While the Ruddock Religious Freedom Review’s recommendations were leaked to the media a while ago, and caused considerable confusion among the Liberal Party when they were queried about them1, it is only now that the government has released its response to the Ruddock report2.
Because several of the recommendations of the Ruddock Review relate exclusively to the states and territories, the federal government has accepted all of those recommendations. As part of this, the government intends to amend existing Commonwealth legislation including marriage law, charities law and anti-discrimination law. It also intends to develop a Religious Discrimination Bill to provide protection from discrimination based on religious beliefs or activity. It also intends to develop a stand-alone position of Freedom of Religion Commissioner at the Australian Human Rights Commission, and to make sure all state legislation is consistent across the nation2.
When developing the Religious Discrimination Bill, the government maintains that it will work with the Opposition, crossbench and stakeholders in a consultative process which aims to allow bipartisan agreement on the Bill2. The problem is that some of the ‘stakeholders’ are some of the stridently religious who still wish to be able to discriminate against LGBTIQ people and to cover up child abuse.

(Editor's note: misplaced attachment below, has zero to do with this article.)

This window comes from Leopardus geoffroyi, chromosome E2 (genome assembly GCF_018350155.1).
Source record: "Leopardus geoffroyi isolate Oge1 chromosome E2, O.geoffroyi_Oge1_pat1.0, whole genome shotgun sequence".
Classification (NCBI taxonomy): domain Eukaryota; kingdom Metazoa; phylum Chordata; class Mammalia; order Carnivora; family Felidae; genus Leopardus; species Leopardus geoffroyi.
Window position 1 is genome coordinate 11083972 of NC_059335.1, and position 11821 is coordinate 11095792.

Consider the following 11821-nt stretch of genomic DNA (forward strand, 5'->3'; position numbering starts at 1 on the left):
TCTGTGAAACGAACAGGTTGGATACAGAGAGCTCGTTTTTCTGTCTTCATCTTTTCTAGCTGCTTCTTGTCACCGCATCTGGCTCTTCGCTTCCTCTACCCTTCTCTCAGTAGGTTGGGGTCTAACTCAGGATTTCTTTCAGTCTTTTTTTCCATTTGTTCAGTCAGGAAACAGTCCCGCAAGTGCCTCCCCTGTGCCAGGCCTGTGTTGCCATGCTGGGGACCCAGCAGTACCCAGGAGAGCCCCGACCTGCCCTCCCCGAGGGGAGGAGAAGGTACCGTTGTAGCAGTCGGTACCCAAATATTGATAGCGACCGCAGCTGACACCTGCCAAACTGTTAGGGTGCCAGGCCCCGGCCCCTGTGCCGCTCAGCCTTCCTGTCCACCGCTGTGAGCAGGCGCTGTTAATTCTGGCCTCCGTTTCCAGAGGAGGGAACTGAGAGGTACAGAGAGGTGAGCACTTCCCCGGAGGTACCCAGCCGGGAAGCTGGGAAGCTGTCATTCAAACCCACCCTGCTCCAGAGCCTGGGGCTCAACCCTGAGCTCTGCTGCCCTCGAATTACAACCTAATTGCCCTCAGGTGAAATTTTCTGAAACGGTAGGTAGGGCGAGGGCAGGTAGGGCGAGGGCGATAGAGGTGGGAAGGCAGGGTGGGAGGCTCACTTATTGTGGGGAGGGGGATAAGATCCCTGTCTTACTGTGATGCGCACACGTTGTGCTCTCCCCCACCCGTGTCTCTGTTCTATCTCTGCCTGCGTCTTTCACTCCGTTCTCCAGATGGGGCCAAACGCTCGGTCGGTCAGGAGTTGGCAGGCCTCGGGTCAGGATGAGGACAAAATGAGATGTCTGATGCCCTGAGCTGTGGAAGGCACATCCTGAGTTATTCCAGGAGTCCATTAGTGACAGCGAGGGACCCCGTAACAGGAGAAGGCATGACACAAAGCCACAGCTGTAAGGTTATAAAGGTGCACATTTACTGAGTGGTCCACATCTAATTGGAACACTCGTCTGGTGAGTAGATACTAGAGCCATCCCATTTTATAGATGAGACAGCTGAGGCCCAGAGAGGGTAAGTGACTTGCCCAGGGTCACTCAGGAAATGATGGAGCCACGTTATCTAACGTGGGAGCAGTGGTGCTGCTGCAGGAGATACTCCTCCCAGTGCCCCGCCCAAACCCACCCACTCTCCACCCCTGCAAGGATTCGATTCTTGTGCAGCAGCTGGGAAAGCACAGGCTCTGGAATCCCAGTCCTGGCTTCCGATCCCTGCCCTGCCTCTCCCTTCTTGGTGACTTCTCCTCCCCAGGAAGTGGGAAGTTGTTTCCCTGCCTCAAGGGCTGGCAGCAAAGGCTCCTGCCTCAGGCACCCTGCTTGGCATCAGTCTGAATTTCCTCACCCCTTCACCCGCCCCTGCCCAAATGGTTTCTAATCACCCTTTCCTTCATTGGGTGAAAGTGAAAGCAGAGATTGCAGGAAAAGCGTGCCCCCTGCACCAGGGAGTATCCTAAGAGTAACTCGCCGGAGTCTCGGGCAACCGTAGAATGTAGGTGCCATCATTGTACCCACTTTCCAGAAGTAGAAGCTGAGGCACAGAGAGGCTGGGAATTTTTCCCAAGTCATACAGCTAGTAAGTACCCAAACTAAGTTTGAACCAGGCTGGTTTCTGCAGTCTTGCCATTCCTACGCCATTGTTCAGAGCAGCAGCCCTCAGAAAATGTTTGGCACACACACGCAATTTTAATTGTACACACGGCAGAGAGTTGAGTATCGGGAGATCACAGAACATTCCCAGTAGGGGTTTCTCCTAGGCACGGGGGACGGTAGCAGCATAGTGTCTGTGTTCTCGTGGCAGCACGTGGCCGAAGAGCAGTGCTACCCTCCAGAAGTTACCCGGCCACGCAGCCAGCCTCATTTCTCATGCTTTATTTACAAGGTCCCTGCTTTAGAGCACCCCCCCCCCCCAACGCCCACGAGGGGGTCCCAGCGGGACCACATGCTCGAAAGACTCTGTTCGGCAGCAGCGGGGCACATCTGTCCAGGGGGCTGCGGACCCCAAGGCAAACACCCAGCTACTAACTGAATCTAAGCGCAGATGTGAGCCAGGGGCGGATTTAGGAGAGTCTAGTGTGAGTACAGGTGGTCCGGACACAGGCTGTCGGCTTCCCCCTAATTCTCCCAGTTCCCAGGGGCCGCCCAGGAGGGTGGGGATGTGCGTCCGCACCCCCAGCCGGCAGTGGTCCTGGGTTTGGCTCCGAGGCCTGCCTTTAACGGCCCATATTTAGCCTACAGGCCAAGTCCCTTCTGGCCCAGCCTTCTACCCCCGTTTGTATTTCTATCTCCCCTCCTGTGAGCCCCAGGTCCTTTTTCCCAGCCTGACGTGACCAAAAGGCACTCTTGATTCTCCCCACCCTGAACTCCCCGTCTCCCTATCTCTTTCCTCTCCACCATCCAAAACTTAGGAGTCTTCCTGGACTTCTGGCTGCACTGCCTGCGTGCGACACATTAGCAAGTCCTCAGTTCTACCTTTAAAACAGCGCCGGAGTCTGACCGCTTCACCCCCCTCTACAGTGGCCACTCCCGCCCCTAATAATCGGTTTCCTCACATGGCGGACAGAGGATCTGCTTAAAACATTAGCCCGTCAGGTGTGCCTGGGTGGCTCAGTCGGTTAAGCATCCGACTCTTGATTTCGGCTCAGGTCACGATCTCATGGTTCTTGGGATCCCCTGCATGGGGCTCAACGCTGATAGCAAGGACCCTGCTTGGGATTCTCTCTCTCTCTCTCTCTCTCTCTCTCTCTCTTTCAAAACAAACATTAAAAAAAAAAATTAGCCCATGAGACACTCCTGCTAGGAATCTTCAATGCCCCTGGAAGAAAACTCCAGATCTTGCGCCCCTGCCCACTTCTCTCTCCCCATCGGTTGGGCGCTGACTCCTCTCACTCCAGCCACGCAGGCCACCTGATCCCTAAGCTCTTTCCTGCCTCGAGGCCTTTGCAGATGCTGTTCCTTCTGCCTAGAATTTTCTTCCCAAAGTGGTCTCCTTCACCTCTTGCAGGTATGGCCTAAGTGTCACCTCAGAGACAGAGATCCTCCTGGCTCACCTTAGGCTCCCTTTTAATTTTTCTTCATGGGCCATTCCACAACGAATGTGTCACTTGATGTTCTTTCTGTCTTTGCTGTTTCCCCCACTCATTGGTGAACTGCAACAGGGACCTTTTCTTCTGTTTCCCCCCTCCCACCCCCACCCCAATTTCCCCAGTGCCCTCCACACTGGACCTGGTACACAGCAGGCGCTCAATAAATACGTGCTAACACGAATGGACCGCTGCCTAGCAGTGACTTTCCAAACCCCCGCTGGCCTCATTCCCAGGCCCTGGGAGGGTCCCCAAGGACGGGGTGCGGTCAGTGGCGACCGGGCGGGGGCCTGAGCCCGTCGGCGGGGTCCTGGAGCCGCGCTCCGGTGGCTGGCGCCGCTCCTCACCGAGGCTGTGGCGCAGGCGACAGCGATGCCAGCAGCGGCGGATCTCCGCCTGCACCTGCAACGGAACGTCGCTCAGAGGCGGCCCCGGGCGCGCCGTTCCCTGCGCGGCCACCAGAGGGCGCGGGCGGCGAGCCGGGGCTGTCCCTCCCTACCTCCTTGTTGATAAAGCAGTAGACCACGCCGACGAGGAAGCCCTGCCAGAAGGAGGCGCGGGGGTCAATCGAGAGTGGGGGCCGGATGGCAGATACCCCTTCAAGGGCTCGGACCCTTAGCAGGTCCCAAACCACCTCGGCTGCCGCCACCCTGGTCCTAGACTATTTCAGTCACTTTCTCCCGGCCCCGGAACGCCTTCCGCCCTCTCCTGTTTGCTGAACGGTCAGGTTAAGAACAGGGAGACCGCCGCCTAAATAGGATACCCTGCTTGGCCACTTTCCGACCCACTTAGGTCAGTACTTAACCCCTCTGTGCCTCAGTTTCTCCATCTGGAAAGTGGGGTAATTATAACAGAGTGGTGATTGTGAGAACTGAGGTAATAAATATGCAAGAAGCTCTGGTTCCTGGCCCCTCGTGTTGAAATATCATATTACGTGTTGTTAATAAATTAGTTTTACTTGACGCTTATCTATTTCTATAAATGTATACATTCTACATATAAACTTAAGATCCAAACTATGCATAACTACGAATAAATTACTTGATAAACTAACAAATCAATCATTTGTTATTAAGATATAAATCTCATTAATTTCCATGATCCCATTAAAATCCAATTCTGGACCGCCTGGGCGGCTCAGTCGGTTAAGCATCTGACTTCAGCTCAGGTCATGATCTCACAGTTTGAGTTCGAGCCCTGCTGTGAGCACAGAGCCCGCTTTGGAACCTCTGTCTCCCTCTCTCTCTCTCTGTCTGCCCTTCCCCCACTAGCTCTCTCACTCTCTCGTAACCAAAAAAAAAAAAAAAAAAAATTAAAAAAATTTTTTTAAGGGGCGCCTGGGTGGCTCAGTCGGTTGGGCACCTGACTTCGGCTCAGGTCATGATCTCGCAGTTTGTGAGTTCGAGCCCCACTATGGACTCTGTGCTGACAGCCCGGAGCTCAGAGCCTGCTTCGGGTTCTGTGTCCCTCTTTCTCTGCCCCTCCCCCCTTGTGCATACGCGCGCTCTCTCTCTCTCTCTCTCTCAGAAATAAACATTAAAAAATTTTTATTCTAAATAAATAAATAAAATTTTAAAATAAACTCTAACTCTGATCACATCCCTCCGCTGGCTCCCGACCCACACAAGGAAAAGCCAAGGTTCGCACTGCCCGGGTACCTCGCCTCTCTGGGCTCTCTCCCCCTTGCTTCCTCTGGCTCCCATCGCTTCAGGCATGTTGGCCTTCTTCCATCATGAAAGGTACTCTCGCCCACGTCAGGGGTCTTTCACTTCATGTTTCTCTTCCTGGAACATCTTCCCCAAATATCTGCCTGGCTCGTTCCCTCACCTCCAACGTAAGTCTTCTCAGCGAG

Astonishingly, the Catholic Archbishop of Sydney, Anthony Fisher, cited state criminal laws which require the reporting of child abuse even if heard in the confessional, as an attack on religious freedom. When religious freedom involves covering up child abuse, then religious freedom is a criminal activity. He said “we used to be ‘live and let live’ on religious matters”. That was when there were untold numbers of children all around the world who have suffered the most appalling abuse, while the Catholic Church made every effort to cover it up. Furthermore, Fisher stated: “We gave each other space to be different, but lately there has been a hard-edged secularism that wants to stamp out religion from public life.” I’d suggest that people want to stamp out child abuse, that they want to stamp out institutionalised discrimination, and that they want to stamp out bullying of children. So, if protecting child abusers, discriminating against people for who they are, or bullying children in schools is your credo, then yes, it should be removed from public life because it is an abomination.